Tim O'Brein's short story collection, The Things They Carried, details the lives of young men fighting during Vietnam. The stories merge sometimes, and are often viscerally painful to read. The emotional journeys of some men are followed, and the story is quite intimate, with the things they carried being metaphorical abstractions, often talismans.
It's easy to see why The Things They Carried would be constantly challenged. The book is a gut-hurting raw collection of stories -- there is death, language, immorality. But such is the stuff of war. I found this book to be very haunting and real. I've read bits and pieces before, of course, as have a lot of young people since 1990 who have gone through school systems where it went unchallenged. While the book is about Vietnam, I think it's equally accessible to readers who are more familiar with our current wars as well, while at the same time being appealing precisely because it connects young readers with the Vietnam war with which they are not as intimately familiar (wow, awkward sentence there!). The book will appeal to adults just as much, if not more-so, than teens; while it's taught in school, it is certainly not child's play.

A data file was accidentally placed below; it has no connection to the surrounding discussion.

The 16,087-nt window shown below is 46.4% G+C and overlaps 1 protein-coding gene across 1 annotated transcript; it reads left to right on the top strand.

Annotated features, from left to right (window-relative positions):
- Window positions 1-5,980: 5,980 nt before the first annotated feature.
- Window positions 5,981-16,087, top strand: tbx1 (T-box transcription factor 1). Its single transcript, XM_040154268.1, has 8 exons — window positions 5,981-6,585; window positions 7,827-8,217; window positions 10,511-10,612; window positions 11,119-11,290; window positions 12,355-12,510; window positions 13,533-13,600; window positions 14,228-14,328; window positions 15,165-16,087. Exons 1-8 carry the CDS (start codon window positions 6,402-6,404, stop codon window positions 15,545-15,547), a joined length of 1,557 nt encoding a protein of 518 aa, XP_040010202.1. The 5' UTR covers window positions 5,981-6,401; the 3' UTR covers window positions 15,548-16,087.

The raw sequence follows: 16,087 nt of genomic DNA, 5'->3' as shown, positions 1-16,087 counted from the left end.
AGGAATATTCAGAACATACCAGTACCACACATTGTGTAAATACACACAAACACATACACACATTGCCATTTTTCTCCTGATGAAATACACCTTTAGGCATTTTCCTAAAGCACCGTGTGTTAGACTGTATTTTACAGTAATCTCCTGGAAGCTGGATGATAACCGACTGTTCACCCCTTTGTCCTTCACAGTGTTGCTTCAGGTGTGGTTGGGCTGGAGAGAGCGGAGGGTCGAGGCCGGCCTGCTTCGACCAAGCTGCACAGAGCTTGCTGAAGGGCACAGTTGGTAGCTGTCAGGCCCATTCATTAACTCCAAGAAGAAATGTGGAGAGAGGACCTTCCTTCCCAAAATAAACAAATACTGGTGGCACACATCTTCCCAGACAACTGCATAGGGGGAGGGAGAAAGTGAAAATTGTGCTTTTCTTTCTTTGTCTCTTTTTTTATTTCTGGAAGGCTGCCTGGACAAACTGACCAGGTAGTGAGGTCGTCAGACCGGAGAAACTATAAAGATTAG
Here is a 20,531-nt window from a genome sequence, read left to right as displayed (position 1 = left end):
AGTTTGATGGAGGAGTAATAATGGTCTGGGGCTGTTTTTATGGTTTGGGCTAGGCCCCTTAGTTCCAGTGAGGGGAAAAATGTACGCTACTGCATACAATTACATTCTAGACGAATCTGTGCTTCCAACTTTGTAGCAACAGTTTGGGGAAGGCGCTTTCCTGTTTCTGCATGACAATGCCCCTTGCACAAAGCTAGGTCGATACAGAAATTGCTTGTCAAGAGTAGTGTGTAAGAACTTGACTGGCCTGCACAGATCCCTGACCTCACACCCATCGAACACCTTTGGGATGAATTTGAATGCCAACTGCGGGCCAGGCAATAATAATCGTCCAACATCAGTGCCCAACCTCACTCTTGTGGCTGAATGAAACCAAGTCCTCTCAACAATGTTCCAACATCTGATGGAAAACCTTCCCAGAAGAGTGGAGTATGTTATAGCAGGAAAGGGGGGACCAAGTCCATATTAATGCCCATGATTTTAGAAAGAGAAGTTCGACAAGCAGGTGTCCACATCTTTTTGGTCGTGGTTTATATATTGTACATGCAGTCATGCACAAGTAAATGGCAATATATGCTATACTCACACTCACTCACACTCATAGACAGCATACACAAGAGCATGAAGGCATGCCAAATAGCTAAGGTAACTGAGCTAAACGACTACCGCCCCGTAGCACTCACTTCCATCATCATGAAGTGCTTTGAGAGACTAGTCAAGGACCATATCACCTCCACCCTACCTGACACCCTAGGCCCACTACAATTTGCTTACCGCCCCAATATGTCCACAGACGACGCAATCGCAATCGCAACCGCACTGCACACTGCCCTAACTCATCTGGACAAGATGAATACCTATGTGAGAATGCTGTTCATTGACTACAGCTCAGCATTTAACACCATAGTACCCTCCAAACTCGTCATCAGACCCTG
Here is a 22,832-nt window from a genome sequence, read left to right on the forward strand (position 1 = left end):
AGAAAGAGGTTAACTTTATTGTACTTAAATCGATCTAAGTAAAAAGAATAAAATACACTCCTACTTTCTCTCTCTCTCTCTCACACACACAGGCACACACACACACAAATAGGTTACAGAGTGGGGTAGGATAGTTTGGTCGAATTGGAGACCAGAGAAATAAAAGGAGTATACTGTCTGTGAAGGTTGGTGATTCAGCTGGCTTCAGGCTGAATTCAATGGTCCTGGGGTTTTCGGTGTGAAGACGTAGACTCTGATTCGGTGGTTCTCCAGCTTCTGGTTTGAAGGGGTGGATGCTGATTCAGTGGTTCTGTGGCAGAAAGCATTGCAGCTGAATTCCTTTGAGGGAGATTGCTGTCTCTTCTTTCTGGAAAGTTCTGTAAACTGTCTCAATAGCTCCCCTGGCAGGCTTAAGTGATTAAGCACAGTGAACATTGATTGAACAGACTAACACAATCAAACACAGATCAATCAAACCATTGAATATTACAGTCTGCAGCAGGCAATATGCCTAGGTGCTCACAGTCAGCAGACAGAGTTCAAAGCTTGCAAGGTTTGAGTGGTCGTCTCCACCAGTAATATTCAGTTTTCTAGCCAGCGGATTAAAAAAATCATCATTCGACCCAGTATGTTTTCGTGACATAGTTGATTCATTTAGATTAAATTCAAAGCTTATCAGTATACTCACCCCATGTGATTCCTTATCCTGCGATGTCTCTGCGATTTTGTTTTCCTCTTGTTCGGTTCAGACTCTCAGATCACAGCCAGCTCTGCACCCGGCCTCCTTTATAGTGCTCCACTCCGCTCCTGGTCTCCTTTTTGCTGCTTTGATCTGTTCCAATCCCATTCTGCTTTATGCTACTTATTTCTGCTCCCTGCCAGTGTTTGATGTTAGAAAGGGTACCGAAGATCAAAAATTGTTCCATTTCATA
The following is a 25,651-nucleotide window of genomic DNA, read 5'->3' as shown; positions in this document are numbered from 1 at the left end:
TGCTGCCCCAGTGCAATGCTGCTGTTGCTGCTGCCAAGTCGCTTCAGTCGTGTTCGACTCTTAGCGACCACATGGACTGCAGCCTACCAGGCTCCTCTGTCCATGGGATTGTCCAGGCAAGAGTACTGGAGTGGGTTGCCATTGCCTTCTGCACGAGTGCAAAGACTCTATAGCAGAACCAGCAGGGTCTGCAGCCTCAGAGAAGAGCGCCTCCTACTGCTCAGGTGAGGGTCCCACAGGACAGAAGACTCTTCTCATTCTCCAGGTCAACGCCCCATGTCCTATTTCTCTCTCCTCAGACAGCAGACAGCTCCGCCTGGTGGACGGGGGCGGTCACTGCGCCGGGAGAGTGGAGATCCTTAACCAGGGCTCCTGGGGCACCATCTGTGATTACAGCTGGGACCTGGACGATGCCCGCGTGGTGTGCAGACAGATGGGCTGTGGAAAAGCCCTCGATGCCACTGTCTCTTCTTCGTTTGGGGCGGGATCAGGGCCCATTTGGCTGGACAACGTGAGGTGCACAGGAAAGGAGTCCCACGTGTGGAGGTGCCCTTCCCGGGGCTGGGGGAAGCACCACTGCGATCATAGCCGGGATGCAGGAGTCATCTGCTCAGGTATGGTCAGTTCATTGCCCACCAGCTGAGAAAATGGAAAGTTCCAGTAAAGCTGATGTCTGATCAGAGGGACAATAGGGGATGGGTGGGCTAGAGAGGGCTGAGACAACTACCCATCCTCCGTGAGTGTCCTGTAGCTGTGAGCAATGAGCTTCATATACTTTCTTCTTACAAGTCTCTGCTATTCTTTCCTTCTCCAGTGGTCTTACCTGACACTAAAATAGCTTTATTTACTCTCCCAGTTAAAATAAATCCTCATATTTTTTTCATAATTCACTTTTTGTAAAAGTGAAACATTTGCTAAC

"An acutely painful reading experience, this collection should be read as a book and not a mere selection of stories reprinted from magazines. Not since Kurt Vonnegut's Slaughterhouse Five (LJ 3/1/69) has the American soldier been portrayed with such poignance and sincerity" (Library Journal, 1990).
"Only a handful of novels and short stories have managed to clarify, in any lasting way, the meaning of the war in Vietnam for America and for the soldiers who served there. With 'The Things They Carried,' Tim O'Brien adds his second title to the short list of essential fiction about Vietnam. As he did in his novel 'Going After Cacciato' (1978), which won a National Book Award, he captures the war's pulsating rhythms and nerve-racking dangers. But he goes much further. By moving beyond the horror of the fighting to examine with sensitivity and insight the nature of courage and fear, by questioning the role that imagination plays in helping to form our memories and our own versions of truth, he places 'The Things They Carried' high up on the list of best fiction about any war" (New York Times Book Review, 1990).
This book along with others such as War by Sebastian Junger would make an excellent talk about war literature, along with some of O'Brien's other work like If I Die in a Combat Zone, Box Me Up and Ship Me Home.
Annichiarico, M. M. (1990). The Things They Carried (Book). Library Journal, 115(3), 212.
O'Brien, T. (1990) The things they carried. New York: Houghton Mifflin
Robert R., H., & Robert R. Harris is an editor of The Book, R. w. (1990). TOO EMBARRASSED NOT TO KILL. New York Times Book Review, 8.